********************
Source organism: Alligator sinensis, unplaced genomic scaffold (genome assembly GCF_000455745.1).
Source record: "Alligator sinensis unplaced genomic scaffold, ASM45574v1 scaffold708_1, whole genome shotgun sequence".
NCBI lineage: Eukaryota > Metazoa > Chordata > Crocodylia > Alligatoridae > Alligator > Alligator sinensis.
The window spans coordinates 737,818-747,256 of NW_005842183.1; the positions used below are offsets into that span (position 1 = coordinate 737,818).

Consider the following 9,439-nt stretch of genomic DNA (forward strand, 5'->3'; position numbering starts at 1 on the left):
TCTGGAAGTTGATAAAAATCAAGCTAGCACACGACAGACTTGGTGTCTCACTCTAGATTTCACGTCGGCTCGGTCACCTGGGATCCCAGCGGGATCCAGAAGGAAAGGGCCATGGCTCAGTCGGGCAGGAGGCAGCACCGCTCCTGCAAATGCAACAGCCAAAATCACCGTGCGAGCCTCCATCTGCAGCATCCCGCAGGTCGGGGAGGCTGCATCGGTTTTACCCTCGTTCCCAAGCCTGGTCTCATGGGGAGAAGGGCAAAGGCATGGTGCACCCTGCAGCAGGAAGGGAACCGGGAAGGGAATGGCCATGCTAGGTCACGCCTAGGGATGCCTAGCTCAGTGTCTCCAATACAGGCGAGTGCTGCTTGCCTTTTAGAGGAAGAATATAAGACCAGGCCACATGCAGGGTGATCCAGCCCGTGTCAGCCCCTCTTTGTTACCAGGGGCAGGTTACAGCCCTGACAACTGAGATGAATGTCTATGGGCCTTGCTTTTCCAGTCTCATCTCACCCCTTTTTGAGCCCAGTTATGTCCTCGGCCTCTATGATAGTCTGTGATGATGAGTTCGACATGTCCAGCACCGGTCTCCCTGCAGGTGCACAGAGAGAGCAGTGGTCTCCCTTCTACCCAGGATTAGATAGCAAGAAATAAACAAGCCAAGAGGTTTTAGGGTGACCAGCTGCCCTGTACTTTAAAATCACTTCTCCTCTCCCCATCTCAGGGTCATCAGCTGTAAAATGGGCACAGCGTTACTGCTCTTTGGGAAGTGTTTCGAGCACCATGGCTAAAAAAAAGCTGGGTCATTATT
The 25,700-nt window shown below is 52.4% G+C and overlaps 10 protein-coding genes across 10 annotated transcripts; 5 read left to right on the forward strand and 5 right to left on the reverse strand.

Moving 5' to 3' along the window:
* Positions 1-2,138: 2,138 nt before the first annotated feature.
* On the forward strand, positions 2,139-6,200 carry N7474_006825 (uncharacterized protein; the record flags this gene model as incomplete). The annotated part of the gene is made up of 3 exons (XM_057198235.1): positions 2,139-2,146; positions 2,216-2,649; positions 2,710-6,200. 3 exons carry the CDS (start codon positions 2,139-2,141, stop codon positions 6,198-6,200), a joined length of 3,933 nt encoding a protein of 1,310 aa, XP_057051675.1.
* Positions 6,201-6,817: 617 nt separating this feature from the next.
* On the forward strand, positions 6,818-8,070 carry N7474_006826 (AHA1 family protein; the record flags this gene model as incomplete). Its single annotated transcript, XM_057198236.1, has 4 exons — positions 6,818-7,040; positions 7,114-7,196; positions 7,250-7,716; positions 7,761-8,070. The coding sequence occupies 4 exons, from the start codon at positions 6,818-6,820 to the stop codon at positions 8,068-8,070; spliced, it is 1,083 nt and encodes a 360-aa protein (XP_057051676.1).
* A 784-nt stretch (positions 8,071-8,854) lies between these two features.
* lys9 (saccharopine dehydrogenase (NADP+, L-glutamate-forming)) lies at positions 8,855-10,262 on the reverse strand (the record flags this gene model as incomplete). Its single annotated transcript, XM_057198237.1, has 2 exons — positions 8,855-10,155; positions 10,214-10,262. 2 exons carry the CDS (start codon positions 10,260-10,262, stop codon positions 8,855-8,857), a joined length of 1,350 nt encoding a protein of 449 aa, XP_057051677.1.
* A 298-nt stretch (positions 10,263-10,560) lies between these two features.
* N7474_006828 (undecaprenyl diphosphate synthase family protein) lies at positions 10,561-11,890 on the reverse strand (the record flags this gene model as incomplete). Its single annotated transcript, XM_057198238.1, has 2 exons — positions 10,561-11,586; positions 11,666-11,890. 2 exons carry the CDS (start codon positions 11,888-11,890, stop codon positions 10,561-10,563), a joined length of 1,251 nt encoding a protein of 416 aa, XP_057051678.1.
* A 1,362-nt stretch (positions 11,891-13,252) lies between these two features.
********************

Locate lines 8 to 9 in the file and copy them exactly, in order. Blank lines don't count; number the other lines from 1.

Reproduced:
Moving 5' to 3' along the window:
* Positions 1-2,138: 2,138 nt before the first annotated feature.